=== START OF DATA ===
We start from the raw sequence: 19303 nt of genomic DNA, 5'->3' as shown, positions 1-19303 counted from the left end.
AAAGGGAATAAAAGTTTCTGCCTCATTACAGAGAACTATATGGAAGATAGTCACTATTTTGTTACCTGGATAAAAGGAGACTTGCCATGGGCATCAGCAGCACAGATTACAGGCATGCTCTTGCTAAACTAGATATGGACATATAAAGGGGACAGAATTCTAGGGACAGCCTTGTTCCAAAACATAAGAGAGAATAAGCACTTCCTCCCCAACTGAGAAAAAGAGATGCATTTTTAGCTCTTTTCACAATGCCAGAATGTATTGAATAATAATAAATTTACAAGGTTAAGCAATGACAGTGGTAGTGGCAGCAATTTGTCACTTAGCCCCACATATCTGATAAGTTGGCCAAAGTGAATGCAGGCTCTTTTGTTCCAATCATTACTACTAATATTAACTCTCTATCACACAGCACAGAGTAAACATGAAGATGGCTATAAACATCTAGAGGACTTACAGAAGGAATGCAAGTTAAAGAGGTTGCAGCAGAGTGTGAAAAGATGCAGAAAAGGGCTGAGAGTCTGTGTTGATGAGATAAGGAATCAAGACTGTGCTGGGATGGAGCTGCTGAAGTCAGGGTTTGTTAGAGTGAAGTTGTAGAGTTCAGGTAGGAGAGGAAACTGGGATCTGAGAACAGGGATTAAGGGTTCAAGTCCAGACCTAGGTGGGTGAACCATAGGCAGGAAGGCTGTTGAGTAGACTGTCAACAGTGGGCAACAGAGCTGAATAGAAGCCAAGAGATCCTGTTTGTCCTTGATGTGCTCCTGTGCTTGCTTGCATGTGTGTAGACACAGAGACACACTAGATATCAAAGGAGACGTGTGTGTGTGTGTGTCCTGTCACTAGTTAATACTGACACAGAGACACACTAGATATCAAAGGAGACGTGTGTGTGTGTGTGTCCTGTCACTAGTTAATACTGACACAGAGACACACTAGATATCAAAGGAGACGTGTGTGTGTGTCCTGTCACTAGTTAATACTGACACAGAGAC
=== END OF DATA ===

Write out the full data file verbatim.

We start from the raw sequence: 19303 nt of genomic DNA, 5'->3' as shown, positions 1-19303 counted from the left end.
AAAGGGAATAAAAGTTTCTGCCTCATTACAGAGAACTATATGGAAGATAGTCACTATTTTGTTACCTGGATAAAAGGAGACTTGCCATGGGCATCAGCAGCACAGATTACAGGCATGCTCTTGCTAAACTAGATATGGACATATAAAGGGGACAGAATTCTAGGGACAGCCTTGTTCCAAAACATAAGAGAGAATAAGCACTTCCTCCCCAACTGAGAAAAAGAGATGCATTTTTAGCTCTTTTCACAATGCCAGAATGTATTGAATAATAATAAATTTACAAGGTTAAGCAATGACAGTGGTAGTGGCAGCAATTTGTCACTTAGCCCCACATATCTGATAAGTTGGCCAAAGTGAATGCAGGCTCTTTTGTTCCAATCATTACTACTAATATTAACTCTCTATCACACAGCACAGAGTAAACATGAAGATGGCTATAAACATCTAGAGGACTTACAGAAGGAATGCAAGTTAAAGAGGTTGCAGCAGAGTGTGAAAAGATGCAGAAAAGGGCTGAGAGTCTGTGTTGATGAGATAAGGAATCAAGACTGTGCTGGGATGGAGCTGCTGAAGTCAGGGTTTGTTAGAGTGAAGTTGTAGAGTTCAGGTAGGAGAGGAAACTGGGATCTGAGAACAGGGATTAAGGGTTCAAGTCCAGACCTAGGTGGGTGAACCATAGGCAGGAAGGCTGTTGAGTAGACTGTCAACAGTGGGCAACAGAGCTGAATAGAAGCCAAGAGATCCTGTTTGTCCTTGATGTGCTCCTGTGCTTGCTTGCATGTGTGTAGACACAGAGACACACTAGATATCAAAGGAGACGTGTGTGTGTGTGTGTCCTGTCACTAGTTAATACTGACACAGAGACACACTAGATATCAAAGGAGACGTGTGTGTGTGTGTGTCCTGTCACTAGTTAATACTGACACAGAGACACACTAGATATCAAAGGAGACGTGTGTGTGTGTCCTGTCACTAGTTAATACTGACACAGAGAC